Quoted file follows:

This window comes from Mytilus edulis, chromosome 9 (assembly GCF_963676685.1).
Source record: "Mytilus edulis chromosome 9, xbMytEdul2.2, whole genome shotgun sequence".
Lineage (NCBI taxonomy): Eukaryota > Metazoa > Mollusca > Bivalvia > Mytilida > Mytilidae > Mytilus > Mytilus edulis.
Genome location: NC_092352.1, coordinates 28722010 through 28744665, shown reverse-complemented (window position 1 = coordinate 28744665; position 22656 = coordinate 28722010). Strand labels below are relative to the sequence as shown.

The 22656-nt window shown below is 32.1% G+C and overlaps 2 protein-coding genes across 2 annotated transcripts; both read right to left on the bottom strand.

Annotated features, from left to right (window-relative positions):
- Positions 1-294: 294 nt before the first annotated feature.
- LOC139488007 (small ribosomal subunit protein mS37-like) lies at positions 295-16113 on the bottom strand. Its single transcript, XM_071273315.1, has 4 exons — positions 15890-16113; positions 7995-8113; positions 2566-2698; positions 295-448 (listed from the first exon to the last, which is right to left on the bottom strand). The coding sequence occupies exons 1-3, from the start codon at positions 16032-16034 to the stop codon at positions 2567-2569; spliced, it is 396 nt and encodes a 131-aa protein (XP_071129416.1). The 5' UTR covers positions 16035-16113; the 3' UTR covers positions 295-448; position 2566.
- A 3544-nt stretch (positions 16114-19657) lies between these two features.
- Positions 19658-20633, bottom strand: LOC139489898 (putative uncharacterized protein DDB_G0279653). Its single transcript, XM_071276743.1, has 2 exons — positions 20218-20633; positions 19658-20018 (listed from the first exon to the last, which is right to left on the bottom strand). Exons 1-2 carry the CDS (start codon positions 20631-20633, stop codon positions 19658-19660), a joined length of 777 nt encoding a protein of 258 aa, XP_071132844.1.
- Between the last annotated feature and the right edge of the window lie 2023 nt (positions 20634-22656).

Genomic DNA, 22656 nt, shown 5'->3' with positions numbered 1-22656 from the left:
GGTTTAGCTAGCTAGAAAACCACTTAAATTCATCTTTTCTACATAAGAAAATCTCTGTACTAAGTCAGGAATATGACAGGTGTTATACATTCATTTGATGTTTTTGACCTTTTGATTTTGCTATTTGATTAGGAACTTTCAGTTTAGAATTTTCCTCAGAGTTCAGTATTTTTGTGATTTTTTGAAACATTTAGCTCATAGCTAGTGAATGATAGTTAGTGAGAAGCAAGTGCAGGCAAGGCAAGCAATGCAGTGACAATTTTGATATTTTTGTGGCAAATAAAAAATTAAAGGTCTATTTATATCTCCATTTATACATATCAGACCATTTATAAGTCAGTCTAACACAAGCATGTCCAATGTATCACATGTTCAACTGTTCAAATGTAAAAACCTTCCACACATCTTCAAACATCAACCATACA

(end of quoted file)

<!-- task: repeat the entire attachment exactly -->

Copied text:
This window comes from Mytilus edulis, chromosome 9 (assembly GCF_963676685.1).
Source record: "Mytilus edulis chromosome 9, xbMytEdul2.2, whole genome shotgun sequence".
Lineage (NCBI taxonomy): Eukaryota > Metazoa > Mollusca > Bivalvia > Mytilida > Mytilidae > Mytilus > Mytilus edulis.
Genome location: NC_092352.1, coordinates 28722010 through 28744665, shown reverse-complemented (window position 1 = coordinate 28744665; position 22656 = coordinate 28722010). Strand labels below are relative to the sequence as shown.

The 22656-nt window shown below is 32.1% G+C and overlaps 2 protein-coding genes across 2 annotated transcripts; both read right to left on the bottom strand.

Annotated features, from left to right (window-relative positions):
- Positions 1-294: 294 nt before the first annotated feature.
- LOC139488007 (small ribosomal subunit protein mS37-like) lies at positions 295-16113 on the bottom strand. Its single transcript, XM_071273315.1, has 4 exons — positions 15890-16113; positions 7995-8113; positions 2566-2698; positions 295-448 (listed from the first exon to the last, which is right to left on the bottom strand). The coding sequence occupies exons 1-3, from the start codon at positions 16032-16034 to the stop codon at positions 2567-2569; spliced, it is 396 nt and encodes a 131-aa protein (XP_071129416.1). The 5' UTR covers positions 16035-16113; the 3' UTR covers positions 295-448; position 2566.
- A 3544-nt stretch (positions 16114-19657) lies between these two features.
- Positions 19658-20633, bottom strand: LOC139489898 (putative uncharacterized protein DDB_G0279653). Its single transcript, XM_071276743.1, has 2 exons — positions 20218-20633; positions 19658-20018 (listed from the first exon to the last, which is right to left on the bottom strand). Exons 1-2 carry the CDS (start codon positions 20631-20633, stop codon positions 19658-19660), a joined length of 777 nt encoding a protein of 258 aa, XP_071132844.1.
- Between the last annotated feature and the right edge of the window lie 2023 nt (positions 20634-22656).

Genomic DNA, 22656 nt, shown 5'->3' with positions numbered 1-22656 from the left:
GGTTTAGCTAGCTAGAAAACCACTTAAATTCATCTTTTCTACATAAGAAAATCTCTGTACTAAGTCAGGAATATGACAGGTGTTATACATTCATTTGATGTTTTTGACCTTTTGATTTTGCTATTTGATTAGGAACTTTCAGTTTAGAATTTTCCTCAGAGTTCAGTATTTTTGTGATTTTTTGAAACATTTAGCTCATAGCTAGTGAATGATAGTTAGTGAGAAGCAAGTGCAGGCAAGGCAAGCAATGCAGTGACAATTTTGATATTTTTGTGGCAAATAAAAAATTAAAGGTCTATTTATATCTCCATTTATACATATCAGACCATTTATAAGTCAGTCTAACACAAGCATGTCCAATGTATCACATGTTCAACTGTTCAAATGTAAAAACCTTCCACACATCTTCAAACATCAACCATACA